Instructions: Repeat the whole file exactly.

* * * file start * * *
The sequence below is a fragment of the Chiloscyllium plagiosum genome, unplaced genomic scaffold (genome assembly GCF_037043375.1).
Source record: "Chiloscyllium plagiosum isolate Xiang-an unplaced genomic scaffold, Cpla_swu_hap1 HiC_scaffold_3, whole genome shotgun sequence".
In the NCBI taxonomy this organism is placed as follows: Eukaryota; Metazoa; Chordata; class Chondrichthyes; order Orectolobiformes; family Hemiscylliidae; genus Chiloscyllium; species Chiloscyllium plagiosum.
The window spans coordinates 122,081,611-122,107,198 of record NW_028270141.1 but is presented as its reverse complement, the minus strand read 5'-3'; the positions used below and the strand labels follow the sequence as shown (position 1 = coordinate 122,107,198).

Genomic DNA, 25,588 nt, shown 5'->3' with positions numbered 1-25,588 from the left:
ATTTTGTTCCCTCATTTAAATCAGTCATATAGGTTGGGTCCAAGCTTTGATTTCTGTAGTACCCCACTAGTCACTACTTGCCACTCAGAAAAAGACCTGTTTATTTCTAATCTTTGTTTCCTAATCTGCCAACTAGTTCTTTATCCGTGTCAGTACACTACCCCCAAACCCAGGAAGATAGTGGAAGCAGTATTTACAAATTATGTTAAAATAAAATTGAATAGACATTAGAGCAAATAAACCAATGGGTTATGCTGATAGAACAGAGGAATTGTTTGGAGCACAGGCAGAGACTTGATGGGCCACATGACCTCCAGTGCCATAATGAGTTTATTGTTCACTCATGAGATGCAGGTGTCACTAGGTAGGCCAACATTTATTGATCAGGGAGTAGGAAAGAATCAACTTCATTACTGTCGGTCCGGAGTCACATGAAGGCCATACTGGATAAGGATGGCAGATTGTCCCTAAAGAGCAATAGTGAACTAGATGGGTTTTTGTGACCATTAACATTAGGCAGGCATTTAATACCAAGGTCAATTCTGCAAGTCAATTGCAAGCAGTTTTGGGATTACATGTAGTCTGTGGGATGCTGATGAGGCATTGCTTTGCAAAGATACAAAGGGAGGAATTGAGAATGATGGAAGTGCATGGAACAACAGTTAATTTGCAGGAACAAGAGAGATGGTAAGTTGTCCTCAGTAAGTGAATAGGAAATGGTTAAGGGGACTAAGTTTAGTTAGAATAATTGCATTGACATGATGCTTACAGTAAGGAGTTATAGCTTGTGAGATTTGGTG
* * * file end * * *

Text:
The sequence below is a fragment of the Chiloscyllium plagiosum genome, unplaced genomic scaffold (genome assembly GCF_037043375.1).
Source record: "Chiloscyllium plagiosum isolate Xiang-an unplaced genomic scaffold, Cpla_swu_hap1 HiC_scaffold_3, whole genome shotgun sequence".
In the NCBI taxonomy this organism is placed as follows: Eukaryota; Metazoa; Chordata; class Chondrichthyes; order Orectolobiformes; family Hemiscylliidae; genus Chiloscyllium; species Chiloscyllium plagiosum.
The window spans coordinates 122,081,611-122,107,198 of record NW_028270141.1 but is presented as its reverse complement, the minus strand read 5'-3'; the positions used below and the strand labels follow the sequence as shown (position 1 = coordinate 122,107,198).

Genomic DNA, 25,588 nt, shown 5'->3' with positions numbered 1-25,588 from the left:
ATTTTGTTCCCTCATTTAAATCAGTCATATAGGTTGGGTCCAAGCTTTGATTTCTGTAGTACCCCACTAGTCACTACTTGCCACTCAGAAAAAGACCTGTTTATTTCTAATCTTTGTTTCCTAATCTGCCAACTAGTTCTTTATCCGTGTCAGTACACTACCCCCAAACCCAGGAAGATAGTGGAAGCAGTATTTACAAATTATGTTAAAATAAAATTGAATAGACATTAGAGCAAATAAACCAATGGGTTATGCTGATAGAACAGAGGAATTGTTTGGAGCACAGGCAGAGACTTGATGGGCCACATGACCTCCAGTGCCATAATGAGTTTATTGTTCACTCATGAGATGCAGGTGTCACTAGGTAGGCCAACATTTATTGATCAGGGAGTAGGAAAGAATCAACTTCATTACTGTCGGTCCGGAGTCACATGAAGGCCATACTGGATAAGGATGGCAGATTGTCCCTAAAGAGCAATAGTGAACTAGATGGGTTTTTGTGACCATTAACATTAGGCAGGCATTTAATACCAAGGTCAATTCTGCAAGTCAATTGCAAGCAGTTTTGGGATTACATGTAGTCTGTGGGATGCTGATGAGGCATTGCTTTGCAAAGATACAAAGGGAGGAATTGAGAATGATGGAAGTGCATGGAACAACAGTTAATTTGCAGGAACAAGAGAGATGGTAAGTTGTCCTCAGTAAGTGAATAGGAAATGGTTAAGGGGACTAAGTTTAGTTAGAATAATTGCATTGACATGATGCTTACAGTAAGGAGTTATAGCTTGTGAGATTTGGTG